Common Name: American arborvitae
Type: Needled evergreen
Native Range: Eastern North America
Zone: 2 to 7
Height: 20.00 to 40.00 feet
Spread: 10.00 to 15.00 feet
Bloom Time: Non-flowering
Bloom Description: Non-flowering
Sun: Full sun to part shade
Other: Winter Interest
Tolerate: Clay Soil, Black Walnut, Air Pollution
Grow in average, medium moisture, well-drained soils in full sun to part shade. Somewhat wide range of soil tolerance, but prefers moist, neutral to alkaline, well-drained loams (especially of some limestone content). Intolerant of dry conditions. Best in full sun, but generally appreciates some light afternoon shade in hot summer climates such as the St. Louis area. Avoid full shade. Avoid exposed, windy sites.
Thuja occidentalis, commonly known as American arborvitae, Eastern arborvitae, Eastern white cedar or Northern white cedar, is a dense, conical to narrow-pyramidal (sometimes maturing to broad-pyramidal), often single-trunked, evergreen tree that is native to eastern and central Canada south to northern Illinois, Ohio and New York with scattered populations further south in the Appalachians to North Carolina. Mature trees may reach 40-60' tall in the wild over time, but in cultivation typically grow much smaller to 20-30' tall. Scale-like, aromatic, yellow-green to green foliage appears in flattened sprays. Red-brown bark will exfoliate on mature branches and trunks.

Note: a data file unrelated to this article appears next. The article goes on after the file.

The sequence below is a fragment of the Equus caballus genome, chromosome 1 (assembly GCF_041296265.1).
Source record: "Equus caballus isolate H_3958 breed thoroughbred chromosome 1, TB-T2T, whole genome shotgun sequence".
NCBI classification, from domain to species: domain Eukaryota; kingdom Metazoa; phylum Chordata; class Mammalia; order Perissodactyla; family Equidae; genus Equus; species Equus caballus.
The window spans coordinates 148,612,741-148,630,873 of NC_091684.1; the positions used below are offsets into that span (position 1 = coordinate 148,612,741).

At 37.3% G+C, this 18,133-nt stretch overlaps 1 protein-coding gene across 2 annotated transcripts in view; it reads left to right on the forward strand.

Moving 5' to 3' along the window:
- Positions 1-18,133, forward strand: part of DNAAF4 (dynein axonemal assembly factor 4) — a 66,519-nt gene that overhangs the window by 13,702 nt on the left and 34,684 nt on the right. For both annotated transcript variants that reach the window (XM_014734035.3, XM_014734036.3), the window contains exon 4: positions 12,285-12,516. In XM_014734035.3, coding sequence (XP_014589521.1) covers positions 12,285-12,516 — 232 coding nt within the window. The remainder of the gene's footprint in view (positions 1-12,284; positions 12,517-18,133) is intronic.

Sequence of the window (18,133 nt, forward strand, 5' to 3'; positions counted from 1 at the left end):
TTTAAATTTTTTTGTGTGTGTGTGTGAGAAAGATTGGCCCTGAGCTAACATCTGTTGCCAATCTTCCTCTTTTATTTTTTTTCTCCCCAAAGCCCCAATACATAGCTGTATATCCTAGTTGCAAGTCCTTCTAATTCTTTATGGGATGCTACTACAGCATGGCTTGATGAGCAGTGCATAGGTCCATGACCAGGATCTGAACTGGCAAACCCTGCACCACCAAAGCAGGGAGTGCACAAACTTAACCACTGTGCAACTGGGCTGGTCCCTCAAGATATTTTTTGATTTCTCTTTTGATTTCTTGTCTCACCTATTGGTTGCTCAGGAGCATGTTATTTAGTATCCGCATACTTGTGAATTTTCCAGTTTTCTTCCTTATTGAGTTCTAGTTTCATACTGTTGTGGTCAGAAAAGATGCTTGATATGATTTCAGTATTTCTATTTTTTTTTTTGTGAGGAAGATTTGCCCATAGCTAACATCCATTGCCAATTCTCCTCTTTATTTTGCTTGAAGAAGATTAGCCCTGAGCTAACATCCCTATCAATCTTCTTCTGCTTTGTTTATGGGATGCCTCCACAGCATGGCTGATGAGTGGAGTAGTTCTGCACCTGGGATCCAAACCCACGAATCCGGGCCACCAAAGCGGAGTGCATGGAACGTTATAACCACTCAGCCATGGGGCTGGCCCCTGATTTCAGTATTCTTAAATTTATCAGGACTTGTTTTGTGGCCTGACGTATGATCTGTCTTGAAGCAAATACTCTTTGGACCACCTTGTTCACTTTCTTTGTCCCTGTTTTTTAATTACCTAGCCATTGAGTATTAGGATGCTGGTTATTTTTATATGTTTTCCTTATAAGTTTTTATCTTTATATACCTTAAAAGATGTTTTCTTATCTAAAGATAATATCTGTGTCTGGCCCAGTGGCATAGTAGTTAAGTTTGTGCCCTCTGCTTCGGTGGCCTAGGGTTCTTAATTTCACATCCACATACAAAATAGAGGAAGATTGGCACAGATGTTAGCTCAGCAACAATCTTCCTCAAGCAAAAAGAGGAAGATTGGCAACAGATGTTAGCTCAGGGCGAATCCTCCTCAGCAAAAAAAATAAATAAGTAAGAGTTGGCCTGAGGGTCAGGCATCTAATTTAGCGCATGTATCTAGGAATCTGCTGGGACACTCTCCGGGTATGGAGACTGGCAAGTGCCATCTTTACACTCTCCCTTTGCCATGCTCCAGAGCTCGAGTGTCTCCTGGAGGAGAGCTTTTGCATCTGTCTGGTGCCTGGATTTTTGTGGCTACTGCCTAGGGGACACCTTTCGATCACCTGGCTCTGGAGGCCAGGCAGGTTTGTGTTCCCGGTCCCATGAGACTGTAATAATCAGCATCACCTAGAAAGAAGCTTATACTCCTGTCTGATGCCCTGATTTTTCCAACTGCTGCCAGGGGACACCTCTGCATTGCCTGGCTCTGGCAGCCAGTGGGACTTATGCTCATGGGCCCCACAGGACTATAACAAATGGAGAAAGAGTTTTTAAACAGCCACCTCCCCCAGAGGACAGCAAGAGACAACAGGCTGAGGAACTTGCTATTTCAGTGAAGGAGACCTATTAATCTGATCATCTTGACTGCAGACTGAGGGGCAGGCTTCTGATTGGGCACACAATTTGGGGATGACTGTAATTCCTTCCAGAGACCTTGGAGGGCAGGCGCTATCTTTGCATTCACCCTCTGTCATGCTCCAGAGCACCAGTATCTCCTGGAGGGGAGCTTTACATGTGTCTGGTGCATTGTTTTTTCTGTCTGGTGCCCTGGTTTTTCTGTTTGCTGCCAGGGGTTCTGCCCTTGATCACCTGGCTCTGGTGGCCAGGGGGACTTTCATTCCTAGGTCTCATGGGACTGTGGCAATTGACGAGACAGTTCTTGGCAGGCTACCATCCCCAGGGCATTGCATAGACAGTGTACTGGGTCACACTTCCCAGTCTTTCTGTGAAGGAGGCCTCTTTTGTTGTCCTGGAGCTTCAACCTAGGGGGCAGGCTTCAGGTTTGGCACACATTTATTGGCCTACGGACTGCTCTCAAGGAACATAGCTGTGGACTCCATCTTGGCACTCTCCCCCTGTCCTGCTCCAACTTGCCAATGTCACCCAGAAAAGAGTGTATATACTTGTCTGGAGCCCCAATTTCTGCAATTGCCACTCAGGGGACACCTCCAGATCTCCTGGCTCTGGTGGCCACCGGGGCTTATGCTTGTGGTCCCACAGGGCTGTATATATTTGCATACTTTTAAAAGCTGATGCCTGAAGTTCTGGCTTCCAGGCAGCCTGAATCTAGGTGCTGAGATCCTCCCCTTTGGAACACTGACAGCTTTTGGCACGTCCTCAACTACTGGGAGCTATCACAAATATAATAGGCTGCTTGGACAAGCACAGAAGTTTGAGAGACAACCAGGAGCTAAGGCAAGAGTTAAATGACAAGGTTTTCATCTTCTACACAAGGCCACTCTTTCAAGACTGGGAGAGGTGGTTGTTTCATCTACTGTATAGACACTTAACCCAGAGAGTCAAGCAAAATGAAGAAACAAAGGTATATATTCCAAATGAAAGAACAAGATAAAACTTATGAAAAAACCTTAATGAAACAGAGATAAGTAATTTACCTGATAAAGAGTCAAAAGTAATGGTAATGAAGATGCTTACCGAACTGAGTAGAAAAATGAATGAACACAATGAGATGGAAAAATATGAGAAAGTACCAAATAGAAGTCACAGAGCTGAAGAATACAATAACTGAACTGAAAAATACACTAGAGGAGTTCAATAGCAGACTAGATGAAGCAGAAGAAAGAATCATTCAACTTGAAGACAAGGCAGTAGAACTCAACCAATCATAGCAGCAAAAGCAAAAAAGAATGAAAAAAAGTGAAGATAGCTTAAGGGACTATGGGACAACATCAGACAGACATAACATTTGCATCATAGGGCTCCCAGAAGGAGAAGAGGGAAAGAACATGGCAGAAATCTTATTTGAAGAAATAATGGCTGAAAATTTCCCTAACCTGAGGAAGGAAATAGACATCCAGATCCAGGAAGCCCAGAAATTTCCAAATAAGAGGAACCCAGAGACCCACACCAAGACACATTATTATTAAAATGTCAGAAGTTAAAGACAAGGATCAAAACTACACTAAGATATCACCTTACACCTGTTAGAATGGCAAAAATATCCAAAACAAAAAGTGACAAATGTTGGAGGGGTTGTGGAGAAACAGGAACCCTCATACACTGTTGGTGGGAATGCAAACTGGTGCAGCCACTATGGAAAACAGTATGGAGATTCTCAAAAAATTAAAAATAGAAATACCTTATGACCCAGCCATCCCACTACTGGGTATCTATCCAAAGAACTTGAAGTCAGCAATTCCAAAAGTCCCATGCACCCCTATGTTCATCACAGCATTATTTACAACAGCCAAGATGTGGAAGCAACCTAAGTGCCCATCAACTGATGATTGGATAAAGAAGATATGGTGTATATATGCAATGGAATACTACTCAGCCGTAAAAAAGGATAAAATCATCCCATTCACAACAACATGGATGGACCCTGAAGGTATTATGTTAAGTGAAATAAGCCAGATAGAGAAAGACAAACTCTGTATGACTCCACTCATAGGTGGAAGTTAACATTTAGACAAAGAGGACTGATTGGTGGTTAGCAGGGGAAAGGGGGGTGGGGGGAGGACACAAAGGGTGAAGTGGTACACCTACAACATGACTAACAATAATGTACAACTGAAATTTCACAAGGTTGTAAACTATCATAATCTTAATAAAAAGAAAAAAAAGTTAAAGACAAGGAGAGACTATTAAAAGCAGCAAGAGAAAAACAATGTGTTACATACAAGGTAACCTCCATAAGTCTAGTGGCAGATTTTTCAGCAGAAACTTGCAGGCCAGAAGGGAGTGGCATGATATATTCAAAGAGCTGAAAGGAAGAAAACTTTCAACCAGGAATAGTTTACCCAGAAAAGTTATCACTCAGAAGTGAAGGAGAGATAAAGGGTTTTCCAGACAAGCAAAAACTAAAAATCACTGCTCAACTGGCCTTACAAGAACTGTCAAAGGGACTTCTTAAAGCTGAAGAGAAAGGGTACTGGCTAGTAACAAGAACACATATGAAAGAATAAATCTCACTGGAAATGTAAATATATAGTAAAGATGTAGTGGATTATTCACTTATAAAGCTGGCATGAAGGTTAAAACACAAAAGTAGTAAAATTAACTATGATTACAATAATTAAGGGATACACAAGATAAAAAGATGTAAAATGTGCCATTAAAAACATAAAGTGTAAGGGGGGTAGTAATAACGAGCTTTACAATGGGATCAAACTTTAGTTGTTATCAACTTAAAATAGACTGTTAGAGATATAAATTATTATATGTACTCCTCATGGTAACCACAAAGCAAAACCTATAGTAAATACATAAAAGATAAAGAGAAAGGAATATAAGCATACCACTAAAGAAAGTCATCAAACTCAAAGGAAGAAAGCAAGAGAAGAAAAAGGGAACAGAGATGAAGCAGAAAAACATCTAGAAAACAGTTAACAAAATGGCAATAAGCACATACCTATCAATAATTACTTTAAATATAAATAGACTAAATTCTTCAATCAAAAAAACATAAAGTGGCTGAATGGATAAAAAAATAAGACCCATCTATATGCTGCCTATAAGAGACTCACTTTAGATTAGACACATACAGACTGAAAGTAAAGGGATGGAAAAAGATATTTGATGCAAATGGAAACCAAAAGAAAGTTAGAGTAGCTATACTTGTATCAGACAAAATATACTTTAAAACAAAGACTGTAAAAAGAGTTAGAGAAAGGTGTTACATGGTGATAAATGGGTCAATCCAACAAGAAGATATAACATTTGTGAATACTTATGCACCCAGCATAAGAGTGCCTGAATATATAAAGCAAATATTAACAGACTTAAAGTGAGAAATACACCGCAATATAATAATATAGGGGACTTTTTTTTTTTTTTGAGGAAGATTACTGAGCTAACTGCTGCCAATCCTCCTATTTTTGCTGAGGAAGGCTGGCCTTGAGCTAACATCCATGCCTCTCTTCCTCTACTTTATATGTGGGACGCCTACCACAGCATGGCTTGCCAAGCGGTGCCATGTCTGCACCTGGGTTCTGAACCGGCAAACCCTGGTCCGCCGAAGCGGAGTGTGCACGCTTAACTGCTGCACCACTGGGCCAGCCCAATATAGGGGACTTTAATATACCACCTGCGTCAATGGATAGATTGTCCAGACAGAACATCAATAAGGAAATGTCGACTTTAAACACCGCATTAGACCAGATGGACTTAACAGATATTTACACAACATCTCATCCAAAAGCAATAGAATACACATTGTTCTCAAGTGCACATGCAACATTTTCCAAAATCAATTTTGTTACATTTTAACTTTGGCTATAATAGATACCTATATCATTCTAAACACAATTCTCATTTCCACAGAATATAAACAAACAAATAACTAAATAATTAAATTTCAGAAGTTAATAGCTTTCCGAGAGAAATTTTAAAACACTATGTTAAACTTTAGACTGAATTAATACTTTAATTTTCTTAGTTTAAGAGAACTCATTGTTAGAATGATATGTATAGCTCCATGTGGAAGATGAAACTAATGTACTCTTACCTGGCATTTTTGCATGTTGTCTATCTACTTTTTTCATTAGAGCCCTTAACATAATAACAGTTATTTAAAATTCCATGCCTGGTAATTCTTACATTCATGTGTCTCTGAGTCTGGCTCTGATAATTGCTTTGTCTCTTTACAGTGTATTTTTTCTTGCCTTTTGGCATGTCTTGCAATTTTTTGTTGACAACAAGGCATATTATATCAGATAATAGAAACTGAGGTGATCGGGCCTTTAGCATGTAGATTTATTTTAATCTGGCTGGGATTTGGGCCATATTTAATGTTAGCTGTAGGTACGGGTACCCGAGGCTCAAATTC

Genus name is the Greek name for a kind of juniper (Juniperus.
Specific epithet means from the Western (Occidental) world.
The common name of arborvitae (tree of life) comes from early French settlers to North America who learned from Native Americans that the tree’s foliage could be used to treat scurvy.
No serious insect or disease problems. Leaf blight may cause some foliage to spot and drop. Watch for canker. Leaf miner may damage leaf tips. Bagworms, mealybug, scales and spider mites are occasional visitors. Foliage may show some winter burn (turns yellow-brown) in exposed sites. Susceptible to damage/stem breakage in winter from ice and snow accumulations.
Foundations and landscapes. A very large number of compact to dwarf cultivars of this plant have become very popular.